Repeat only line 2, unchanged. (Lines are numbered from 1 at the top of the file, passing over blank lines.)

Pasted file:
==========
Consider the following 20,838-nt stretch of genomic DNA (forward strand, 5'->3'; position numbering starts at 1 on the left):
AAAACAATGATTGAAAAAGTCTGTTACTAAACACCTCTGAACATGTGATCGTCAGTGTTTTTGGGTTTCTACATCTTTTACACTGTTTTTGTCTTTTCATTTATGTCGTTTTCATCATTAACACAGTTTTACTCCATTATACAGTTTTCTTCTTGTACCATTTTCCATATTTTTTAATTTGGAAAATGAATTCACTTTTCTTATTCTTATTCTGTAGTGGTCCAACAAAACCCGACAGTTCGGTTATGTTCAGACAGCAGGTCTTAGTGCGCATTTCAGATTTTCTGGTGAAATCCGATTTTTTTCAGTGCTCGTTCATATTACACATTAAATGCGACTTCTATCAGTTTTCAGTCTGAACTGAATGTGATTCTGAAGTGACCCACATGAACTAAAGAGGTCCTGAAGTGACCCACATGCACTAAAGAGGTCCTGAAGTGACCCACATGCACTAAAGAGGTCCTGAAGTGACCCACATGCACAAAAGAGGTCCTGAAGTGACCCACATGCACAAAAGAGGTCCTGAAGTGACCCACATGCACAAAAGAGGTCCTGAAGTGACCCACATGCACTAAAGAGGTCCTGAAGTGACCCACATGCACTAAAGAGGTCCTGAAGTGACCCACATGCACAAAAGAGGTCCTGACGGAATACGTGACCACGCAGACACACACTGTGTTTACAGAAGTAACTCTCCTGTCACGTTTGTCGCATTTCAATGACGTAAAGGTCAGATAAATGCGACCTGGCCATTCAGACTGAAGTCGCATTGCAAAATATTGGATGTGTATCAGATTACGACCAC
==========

AAAACAATGATTGAAAAAGTCTGTTACTAAACACCTCTGAACATGTGATCGTCAGTGTTTTTGGGTTTCTACATCTTTTACACTGTTTTTGTCTTTTCATTTATGTCGTTTTCATCATTAACACAGTTTTACTCCATTATACAGTTTTCTTCTTGTACCATTTTCCATATTTTTTAATTTGGAAAATGAATTCACTTTTCTTATTCTTATTCTGTAGTGGTCCAACAAAACCCGACAGTTCGGTTATGTTCAGACAGCAGGTCTTAGTGCGCATTTCAGATTTTCTGGTGAAATCCGATTTTTTTCAGTGCTCGTTCATATTACACATTAAATGCGACTTCTATCAGTTTTCAGTCTGAACTGAATGTGATTCTGAAGTGACCCACATGAACTAAAGAGGTCCTGAAGTGACCCACATGCACTAAAGAGGTCCTGAAGTGACCCACATGCACTAAAGAGGTCCTGAAGTGACCCACATGCACAAAAGAGGTCCTGAAGTGACCCACATGCACAAAAGAGGTCCTGAAGTGACCCACATGCACAAAAGAGGTCCTGAAGTGACCCACATGCACTAAAGAGGTCCTGAAGTGACCCACATGCACTAAAGAGGTCCTGAAGTGACCCACATGCACAAAAGAGGTCCTGACGGAATACGTGACCACGCAGACACACACTGTGTTTACAGAAGTAACTCTCCTGTCACGTTTGTCGCATTTCAATGACGTAAAGGTCAGATAAATGCGACCTGGCCATTCAGACTGAAGTCGCATTGCAAAATATTGGATGTGTATCAGATTACGACCAC